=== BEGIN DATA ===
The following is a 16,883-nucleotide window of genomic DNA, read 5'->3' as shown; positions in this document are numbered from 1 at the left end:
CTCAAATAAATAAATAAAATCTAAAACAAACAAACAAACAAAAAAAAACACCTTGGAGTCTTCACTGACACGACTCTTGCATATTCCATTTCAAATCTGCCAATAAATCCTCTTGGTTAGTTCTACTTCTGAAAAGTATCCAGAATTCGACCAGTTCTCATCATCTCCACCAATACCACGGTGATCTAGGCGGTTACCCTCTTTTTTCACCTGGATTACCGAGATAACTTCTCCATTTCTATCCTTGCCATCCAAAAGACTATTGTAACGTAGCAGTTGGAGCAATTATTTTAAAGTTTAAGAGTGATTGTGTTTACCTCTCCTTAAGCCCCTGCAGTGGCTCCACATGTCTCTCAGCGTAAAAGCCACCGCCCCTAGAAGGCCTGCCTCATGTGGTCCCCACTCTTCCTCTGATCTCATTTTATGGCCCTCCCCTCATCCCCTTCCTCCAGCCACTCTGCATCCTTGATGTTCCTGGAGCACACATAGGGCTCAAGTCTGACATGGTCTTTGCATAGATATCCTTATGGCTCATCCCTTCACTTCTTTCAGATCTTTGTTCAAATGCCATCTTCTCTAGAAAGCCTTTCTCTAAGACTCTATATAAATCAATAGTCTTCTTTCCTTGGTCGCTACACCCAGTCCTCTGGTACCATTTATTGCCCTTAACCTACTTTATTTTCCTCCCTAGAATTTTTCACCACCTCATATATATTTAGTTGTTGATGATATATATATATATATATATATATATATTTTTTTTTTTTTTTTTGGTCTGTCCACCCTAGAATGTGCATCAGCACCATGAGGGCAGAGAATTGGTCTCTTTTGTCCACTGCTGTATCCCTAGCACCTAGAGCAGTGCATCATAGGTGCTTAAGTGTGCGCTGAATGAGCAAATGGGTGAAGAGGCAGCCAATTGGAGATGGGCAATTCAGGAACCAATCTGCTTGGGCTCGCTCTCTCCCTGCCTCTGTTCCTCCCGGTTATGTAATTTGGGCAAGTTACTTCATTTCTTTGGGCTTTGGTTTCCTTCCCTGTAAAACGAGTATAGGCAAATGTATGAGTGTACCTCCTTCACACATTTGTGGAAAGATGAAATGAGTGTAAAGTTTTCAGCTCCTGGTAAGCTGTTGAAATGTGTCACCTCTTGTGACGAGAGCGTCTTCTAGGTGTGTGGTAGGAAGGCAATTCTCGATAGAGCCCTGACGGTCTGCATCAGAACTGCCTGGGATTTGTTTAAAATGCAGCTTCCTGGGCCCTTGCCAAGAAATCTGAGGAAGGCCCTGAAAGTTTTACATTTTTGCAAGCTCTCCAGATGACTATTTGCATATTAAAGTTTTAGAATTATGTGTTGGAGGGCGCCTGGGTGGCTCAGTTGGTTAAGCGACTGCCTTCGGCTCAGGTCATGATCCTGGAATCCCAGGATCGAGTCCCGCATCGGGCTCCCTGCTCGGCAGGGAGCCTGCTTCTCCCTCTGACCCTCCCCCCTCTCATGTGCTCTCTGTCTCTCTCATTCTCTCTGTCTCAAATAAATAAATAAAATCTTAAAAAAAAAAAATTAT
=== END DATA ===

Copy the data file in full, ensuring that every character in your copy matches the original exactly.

The following is a 16,883-nucleotide window of genomic DNA, read 5'->3' as shown; positions in this document are numbered from 1 at the left end:
CTCAAATAAATAAATAAAATCTAAAACAAACAAACAAACAAAAAAAAACACCTTGGAGTCTTCACTGACACGACTCTTGCATATTCCATTTCAAATCTGCCAATAAATCCTCTTGGTTAGTTCTACTTCTGAAAAGTATCCAGAATTCGACCAGTTCTCATCATCTCCACCAATACCACGGTGATCTAGGCGGTTACCCTCTTTTTTCACCTGGATTACCGAGATAACTTCTCCATTTCTATCCTTGCCATCCAAAAGACTATTGTAACGTAGCAGTTGGAGCAATTATTTTAAAGTTTAAGAGTGATTGTGTTTACCTCTCCTTAAGCCCCTGCAGTGGCTCCACATGTCTCTCAGCGTAAAAGCCACCGCCCCTAGAAGGCCTGCCTCATGTGGTCCCCACTCTTCCTCTGATCTCATTTTATGGCCCTCCCCTCATCCCCTTCCTCCAGCCACTCTGCATCCTTGATGTTCCTGGAGCACACATAGGGCTCAAGTCTGACATGGTCTTTGCATAGATATCCTTATGGCTCATCCCTTCACTTCTTTCAGATCTTTGTTCAAATGCCATCTTCTCTAGAAAGCCTTTCTCTAAGACTCTATATAAATCAATAGTCTTCTTTCCTTGGTCGCTACACCCAGTCCTCTGGTACCATTTATTGCCCTTAACCTACTTTATTTTCCTCCCTAGAATTTTTCACCACCTCATATATATTTAGTTGTTGATGATATATATATATATATATATATATATATTTTTTTTTTTTTTTTTGGTCTGTCCACCCTAGAATGTGCATCAGCACCATGAGGGCAGAGAATTGGTCTCTTTTGTCCACTGCTGTATCCCTAGCACCTAGAGCAGTGCATCATAGGTGCTTAAGTGTGCGCTGAATGAGCAAATGGGTGAAGAGGCAGCCAATTGGAGATGGGCAATTCAGGAACCAATCTGCTTGGGCTCGCTCTCTCCCTGCCTCTGTTCCTCCCGGTTATGTAATTTGGGCAAGTTACTTCATTTCTTTGGGCTTTGGTTTCCTTCCCTGTAAAACGAGTATAGGCAAATGTATGAGTGTACCTCCTTCACACATTTGTGGAAAGATGAAATGAGTGTAAAGTTTTCAGCTCCTGGTAAGCTGTTGAAATGTGTCACCTCTTGTGACGAGAGCGTCTTCTAGGTGTGTGGTAGGAAGGCAATTCTCGATAGAGCCCTGACGGTCTGCATCAGAACTGCCTGGGATTTGTTTAAAATGCAGCTTCCTGGGCCCTTGCCAAGAAATCTGAGGAAGGCCCTGAAAGTTTTACATTTTTGCAAGCTCTCCAGATGACTATTTGCATATTAAAGTTTTAGAATTATGTGTTGGAGGGCGCCTGGGTGGCTCAGTTGGTTAAGCGACTGCCTTCGGCTCAGGTCATGATCCTGGAATCCCAGGATCGAGTCCCGCATCGGGCTCCCTGCTCGGCAGGGAGCCTGCTTCTCCCTCTGACCCTCCCCCCTCTCATGTGCTCTCTGTCTCTCTCATTCTCTCTGTCTCAAATAAATAAATAAAATCTTAAAAAAAAAAAATTAT